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I read an interesting story about how South Africa is attempting to curb the spread of AIDS by making condoms available to students. On the surface, the plan appears to be working, as the condoms are very popular with the intended audience.

But there's a twist, as many of the students aren't using the condoms as the government intended. Instead, the kids found out that these free condoms do an excellent job of cleaning their CDs. That's right, apparently the materials found on the latex do an excellent job of filling in any scratches on the CDs, and make them play like new.
"I use them because they really work," Junaid Sataar, a Nelson Mandela Metropolitan University student, explains. "I heard about it from friends and didn't believe it, but when I tried it I was amazed. My old scratched CDs were actually playing."
But that's not music to everyone's ears. AIDS activists and campus health officials are none too happy that their marketing has been hijacked, and are speaking out against the practice.
"This is not what condoms are for and this is not why we supply them," senior manager of Campus Health Services, Sister Antoinette Goosen, said. "We provide condoms to prevent unplanned pregnancy. They are available in university bathrooms and hostels, and they are provided to ensure responsibility .... and not for students to 'wax' their CDs."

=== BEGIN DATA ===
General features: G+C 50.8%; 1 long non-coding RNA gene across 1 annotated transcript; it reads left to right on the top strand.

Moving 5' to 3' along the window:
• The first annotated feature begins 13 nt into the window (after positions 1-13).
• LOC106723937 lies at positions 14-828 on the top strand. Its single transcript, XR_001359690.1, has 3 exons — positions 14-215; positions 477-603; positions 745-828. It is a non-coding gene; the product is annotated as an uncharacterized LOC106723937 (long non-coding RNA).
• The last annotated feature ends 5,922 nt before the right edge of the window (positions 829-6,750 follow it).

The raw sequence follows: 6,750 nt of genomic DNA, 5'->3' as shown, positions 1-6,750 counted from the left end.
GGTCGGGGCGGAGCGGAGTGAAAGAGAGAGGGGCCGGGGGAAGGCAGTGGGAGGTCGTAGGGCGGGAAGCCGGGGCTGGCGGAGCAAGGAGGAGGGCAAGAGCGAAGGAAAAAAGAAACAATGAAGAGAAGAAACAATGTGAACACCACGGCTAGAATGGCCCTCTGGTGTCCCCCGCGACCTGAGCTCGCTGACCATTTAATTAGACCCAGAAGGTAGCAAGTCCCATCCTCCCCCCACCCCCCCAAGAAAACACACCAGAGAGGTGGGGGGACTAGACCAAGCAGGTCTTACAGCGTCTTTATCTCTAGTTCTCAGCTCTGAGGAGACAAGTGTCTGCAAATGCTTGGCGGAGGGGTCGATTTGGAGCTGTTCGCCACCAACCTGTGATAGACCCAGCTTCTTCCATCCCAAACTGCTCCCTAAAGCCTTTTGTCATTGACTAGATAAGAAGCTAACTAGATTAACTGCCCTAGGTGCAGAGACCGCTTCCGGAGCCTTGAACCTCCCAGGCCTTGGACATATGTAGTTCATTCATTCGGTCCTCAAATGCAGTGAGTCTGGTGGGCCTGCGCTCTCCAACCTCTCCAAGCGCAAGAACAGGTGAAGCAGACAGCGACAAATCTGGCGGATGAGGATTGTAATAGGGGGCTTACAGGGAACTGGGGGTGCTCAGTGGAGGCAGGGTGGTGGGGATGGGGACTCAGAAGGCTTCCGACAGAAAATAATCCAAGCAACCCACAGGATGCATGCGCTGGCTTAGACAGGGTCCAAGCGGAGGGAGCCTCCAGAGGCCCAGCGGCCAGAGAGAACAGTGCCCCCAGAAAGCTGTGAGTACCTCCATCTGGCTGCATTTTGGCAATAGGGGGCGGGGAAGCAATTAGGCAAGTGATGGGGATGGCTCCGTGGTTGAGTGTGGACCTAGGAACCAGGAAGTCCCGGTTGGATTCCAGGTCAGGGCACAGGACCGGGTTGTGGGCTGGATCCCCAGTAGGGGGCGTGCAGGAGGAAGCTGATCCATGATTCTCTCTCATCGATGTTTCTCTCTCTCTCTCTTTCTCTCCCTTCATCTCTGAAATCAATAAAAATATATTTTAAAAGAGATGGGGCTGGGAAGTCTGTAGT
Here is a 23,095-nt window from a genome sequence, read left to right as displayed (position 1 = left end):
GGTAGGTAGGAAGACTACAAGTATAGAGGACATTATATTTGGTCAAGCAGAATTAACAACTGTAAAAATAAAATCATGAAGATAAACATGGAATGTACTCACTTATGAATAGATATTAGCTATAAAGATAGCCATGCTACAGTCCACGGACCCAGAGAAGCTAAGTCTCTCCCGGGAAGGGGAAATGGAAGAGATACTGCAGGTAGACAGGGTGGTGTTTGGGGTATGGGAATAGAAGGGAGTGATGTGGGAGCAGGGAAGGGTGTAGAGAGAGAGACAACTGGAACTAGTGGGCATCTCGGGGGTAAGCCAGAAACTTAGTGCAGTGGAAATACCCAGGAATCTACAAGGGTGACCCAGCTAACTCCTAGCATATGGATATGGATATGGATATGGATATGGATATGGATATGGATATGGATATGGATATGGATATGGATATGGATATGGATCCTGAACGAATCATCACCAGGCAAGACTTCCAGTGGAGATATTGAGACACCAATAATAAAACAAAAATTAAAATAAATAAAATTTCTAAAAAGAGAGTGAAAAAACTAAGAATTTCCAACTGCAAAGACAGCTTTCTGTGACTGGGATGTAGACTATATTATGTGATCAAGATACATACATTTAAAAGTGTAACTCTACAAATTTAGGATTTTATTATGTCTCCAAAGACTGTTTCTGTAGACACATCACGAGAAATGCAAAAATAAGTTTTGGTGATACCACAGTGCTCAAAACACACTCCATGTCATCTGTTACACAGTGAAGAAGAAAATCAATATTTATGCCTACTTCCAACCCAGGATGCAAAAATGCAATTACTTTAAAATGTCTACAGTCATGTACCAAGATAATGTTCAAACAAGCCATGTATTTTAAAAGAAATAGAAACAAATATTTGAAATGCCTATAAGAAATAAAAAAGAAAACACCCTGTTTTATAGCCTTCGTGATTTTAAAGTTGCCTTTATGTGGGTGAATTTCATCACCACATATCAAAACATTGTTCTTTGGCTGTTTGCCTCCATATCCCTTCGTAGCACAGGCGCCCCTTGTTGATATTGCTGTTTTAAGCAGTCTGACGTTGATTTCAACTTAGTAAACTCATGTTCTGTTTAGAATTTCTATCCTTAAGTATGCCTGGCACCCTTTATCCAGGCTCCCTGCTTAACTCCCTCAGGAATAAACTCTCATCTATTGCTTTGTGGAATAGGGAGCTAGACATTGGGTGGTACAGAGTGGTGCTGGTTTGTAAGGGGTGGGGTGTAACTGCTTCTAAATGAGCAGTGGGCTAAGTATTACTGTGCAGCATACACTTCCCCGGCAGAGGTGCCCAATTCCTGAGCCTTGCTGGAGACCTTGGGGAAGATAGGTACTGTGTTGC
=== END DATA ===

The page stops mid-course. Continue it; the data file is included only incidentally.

Marketers rarely react favorably to their market altering their message, and this is no exception. But I think South African officials are overlooking an important point here.
Any student that was too embarrassed to take the condoms previously, can now tell anyone that might ask, that the condoms are to clean their CDs. Which means that in the end, more students will have more condoms. Some or many of them might go toward cleaning CDs, but since the condoms are now more popular, it also means that students are now more likely to have a supply on hand the next time they have sex.
Which was the government's goal to begin with. See... losing control of your marketing to your community isn't always the worst thing in the world.

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image of Mack Collier

Mack Collier is a social-media strategist based in Alabama. He helps companies build programs and initiatives that let them better connect with their customers and advocates. His podcast, The Fan-Damn-Tastic Marketing Show, discusses ways that brands can turn customers into fans. His first book, Think Like a Rock Star: How to Create Social Media and Marketing Strategies That Turn Customers Into Fans, was published in April 2013 by McGraw-Hill.

Twitter: @MackCollier

LinkedIn: Mack Collier